• Best-Practice DocumentMonitoring for BW Data Staging2.2.1.5.1 Decision Tree Change Run Monitoring© 2011 SAP AG page 11/27
    • Best-Practice DocumentMonitoring for BW Data Staging Identify long running change runs in your process chains Check Application log (SLG1) and job log (SM37) to identify the critical part Many/large Aggregates Y Review your processed? aggregate design N Check the DB settings, Bad DB Y indexes, no. of performance? partitions, etc. N Change run mode N Check DELTALIMIT (R, D) reasonable? setting2.2.1.6 Real-Time Data AcquisitionFor problems with Real-Time Data Acquisition (RDA) you can use the Monitor for Real-Time Data Acquisition(Data Warehousing Workbench – Administration – Monitors – Real-Time Data Acquisition). Here you see alldaemons that control RDA runs and their current status: Active or inactive. For each daemon you can seewhich InfoPackage, Data Transfer Process and Data Target belongs to it and in which periodicity the data isfetched. You can also see when the last upload happened and how many records the last upload and thecurrently open request contains.© 2011 SAP AG page 12/27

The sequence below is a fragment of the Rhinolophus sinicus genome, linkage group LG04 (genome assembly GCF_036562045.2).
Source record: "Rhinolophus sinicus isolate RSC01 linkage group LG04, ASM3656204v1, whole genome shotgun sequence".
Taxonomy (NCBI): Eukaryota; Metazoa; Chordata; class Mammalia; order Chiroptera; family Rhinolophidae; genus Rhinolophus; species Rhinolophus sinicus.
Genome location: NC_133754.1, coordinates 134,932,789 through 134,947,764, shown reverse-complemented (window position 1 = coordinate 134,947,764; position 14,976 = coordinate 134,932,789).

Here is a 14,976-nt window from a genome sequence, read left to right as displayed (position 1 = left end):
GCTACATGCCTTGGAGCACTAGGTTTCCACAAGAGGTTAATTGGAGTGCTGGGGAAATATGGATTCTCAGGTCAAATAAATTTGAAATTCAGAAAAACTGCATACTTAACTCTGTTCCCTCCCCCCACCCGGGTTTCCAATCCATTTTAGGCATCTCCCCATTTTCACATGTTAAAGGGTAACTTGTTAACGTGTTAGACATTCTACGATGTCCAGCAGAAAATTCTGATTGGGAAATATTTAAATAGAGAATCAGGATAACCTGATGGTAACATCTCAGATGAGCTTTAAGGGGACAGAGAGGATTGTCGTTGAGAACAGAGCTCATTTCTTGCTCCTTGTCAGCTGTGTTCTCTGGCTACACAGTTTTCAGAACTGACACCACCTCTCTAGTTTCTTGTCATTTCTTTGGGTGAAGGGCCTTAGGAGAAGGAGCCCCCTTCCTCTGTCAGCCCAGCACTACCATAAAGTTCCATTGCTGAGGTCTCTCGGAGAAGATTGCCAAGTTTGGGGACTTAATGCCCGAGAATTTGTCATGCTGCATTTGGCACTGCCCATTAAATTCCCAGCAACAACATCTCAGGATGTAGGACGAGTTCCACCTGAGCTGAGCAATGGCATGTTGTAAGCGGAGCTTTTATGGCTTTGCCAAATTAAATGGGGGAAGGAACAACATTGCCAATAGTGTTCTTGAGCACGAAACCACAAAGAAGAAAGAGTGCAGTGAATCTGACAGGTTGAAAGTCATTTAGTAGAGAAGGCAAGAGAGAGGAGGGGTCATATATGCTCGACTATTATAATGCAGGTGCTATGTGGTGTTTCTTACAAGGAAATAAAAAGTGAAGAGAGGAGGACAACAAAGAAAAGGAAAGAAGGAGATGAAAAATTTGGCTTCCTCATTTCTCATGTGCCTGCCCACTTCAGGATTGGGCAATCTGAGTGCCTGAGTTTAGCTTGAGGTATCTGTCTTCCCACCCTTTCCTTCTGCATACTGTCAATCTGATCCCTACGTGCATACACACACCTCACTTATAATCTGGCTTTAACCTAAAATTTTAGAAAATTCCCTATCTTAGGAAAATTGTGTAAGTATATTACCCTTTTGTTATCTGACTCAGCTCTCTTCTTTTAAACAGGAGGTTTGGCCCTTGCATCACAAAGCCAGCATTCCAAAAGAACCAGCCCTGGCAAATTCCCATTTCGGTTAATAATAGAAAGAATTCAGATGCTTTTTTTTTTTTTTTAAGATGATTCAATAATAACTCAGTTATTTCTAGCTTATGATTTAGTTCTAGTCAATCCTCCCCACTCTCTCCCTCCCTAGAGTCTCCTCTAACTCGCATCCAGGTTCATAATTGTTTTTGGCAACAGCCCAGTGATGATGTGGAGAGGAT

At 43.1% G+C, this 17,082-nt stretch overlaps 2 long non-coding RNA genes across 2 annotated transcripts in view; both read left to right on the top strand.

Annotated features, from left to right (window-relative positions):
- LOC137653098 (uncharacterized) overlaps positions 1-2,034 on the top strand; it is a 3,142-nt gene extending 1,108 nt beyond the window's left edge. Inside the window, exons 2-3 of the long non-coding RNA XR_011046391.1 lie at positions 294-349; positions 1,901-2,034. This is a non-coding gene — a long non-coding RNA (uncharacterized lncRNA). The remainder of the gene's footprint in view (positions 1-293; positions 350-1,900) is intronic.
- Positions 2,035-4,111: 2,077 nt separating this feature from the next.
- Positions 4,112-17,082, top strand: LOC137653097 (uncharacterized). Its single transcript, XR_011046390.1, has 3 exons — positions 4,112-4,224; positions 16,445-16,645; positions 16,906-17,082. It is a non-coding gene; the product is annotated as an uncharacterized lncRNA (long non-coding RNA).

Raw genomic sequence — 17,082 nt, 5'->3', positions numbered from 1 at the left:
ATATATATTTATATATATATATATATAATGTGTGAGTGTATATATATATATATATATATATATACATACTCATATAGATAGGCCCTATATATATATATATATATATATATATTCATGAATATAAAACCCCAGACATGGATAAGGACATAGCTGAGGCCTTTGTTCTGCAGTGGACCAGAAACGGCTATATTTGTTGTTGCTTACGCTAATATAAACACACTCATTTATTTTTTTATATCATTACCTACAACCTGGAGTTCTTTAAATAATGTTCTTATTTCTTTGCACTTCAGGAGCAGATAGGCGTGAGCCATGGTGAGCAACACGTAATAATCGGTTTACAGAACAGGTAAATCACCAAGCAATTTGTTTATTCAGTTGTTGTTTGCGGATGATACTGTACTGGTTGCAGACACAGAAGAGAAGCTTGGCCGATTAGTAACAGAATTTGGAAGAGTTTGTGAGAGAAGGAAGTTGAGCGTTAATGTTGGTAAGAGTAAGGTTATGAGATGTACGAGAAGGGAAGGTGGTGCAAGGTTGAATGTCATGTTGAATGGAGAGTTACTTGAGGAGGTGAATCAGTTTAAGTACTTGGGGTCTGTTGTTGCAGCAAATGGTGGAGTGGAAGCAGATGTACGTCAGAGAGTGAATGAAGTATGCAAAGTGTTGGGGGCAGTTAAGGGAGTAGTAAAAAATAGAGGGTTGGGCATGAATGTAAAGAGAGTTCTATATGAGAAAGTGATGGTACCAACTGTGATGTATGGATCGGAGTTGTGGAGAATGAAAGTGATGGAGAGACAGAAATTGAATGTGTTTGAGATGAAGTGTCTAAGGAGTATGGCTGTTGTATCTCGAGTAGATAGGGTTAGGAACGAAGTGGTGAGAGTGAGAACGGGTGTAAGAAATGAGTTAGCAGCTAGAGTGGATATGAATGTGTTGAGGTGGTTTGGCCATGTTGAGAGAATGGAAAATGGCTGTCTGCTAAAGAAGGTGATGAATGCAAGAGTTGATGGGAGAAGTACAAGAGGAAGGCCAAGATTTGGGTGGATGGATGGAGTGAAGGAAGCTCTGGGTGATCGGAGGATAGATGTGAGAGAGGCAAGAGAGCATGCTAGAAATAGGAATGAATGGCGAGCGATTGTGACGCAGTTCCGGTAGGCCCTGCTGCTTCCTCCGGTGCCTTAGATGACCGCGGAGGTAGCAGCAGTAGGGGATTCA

• Best-Practice DocumentMonitoring for BW Data Staging2.2.1.7 Open Hub MonitorIn SAP NetWeaver 7.x BW systems, Open Hub can be set up as a Data Target for Data Transfer Processes,where the monitoring is fully integrated with the normal upload monitors.Open Hub processing via InfoSpokes is obsolete from SAP NetWeaver 7.30 BW systems onwards. In SAPNetWeaver 7.0 BW systems, Open Hubs that are still being processed via InfoSpokes can be monitored viathe Open Hub Monitor (transaction RSBMO2).2.2.1.8 DataStore Objects OverviewThe Status Overview of DataStore Objects can be accessed via the Data Warehousing Workbench –Administration – Monitors – DataStore Objects. It provides an overview about the loading and activationstatus of the last request to be loaded into each DataStore Object:2.2.1.9 BW Delta Queue MaintenanceThe BW Delta Queue can be monitored with the BW Delta Queue Maintenance (transaction RSA7). The BWDelta Queue for the BW system itself can be accessed via the Data Warehousing Workbench –Administration – Monitors – BW Delta Queue. However please note that this link does not include the BWDelta Queues in the connected source systems. The BW Delta Queues for the source systems have to beaccessed directly via transaction RSA7 in each source system.It is especially important to monitor these queues before release or Support Package upgrades to ensure theBW Delta Queues are empty.© 2011 SAP AG page 13/27